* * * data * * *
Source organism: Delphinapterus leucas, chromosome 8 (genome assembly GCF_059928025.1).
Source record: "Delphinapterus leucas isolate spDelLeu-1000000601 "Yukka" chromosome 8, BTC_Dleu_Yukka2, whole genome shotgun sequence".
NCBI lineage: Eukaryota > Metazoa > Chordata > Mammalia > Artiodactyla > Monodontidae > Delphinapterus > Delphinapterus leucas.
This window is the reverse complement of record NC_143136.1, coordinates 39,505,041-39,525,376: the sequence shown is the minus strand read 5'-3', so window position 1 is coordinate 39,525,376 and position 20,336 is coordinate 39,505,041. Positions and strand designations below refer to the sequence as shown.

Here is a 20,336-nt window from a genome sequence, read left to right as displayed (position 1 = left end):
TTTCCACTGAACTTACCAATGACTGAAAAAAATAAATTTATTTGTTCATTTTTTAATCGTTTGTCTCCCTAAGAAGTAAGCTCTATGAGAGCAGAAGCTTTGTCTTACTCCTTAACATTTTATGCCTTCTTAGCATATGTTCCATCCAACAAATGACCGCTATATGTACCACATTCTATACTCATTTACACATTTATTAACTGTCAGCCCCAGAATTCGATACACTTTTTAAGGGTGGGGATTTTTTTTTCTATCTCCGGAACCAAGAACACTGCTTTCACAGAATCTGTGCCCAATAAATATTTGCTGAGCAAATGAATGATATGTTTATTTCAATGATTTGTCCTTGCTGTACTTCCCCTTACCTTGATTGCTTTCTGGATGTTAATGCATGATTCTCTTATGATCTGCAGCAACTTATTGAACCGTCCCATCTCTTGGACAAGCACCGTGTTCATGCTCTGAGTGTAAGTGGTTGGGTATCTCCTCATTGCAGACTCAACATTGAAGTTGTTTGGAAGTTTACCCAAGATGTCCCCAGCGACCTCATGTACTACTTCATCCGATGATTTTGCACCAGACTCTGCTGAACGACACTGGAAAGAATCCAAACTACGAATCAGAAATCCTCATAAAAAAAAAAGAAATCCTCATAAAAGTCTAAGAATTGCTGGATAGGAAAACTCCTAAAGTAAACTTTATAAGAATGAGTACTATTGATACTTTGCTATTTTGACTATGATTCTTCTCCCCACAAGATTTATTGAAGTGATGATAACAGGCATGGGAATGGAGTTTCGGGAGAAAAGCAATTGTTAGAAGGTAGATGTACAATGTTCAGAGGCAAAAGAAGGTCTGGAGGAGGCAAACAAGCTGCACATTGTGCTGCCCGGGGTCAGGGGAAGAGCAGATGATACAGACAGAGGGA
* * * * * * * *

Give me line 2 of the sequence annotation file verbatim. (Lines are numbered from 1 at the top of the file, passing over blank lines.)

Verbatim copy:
Source record: "Delphinapterus leucas isolate spDelLeu-1000000601 "Yukka" chromosome 8, BTC_Dleu_Yukka2, whole genome shotgun sequence".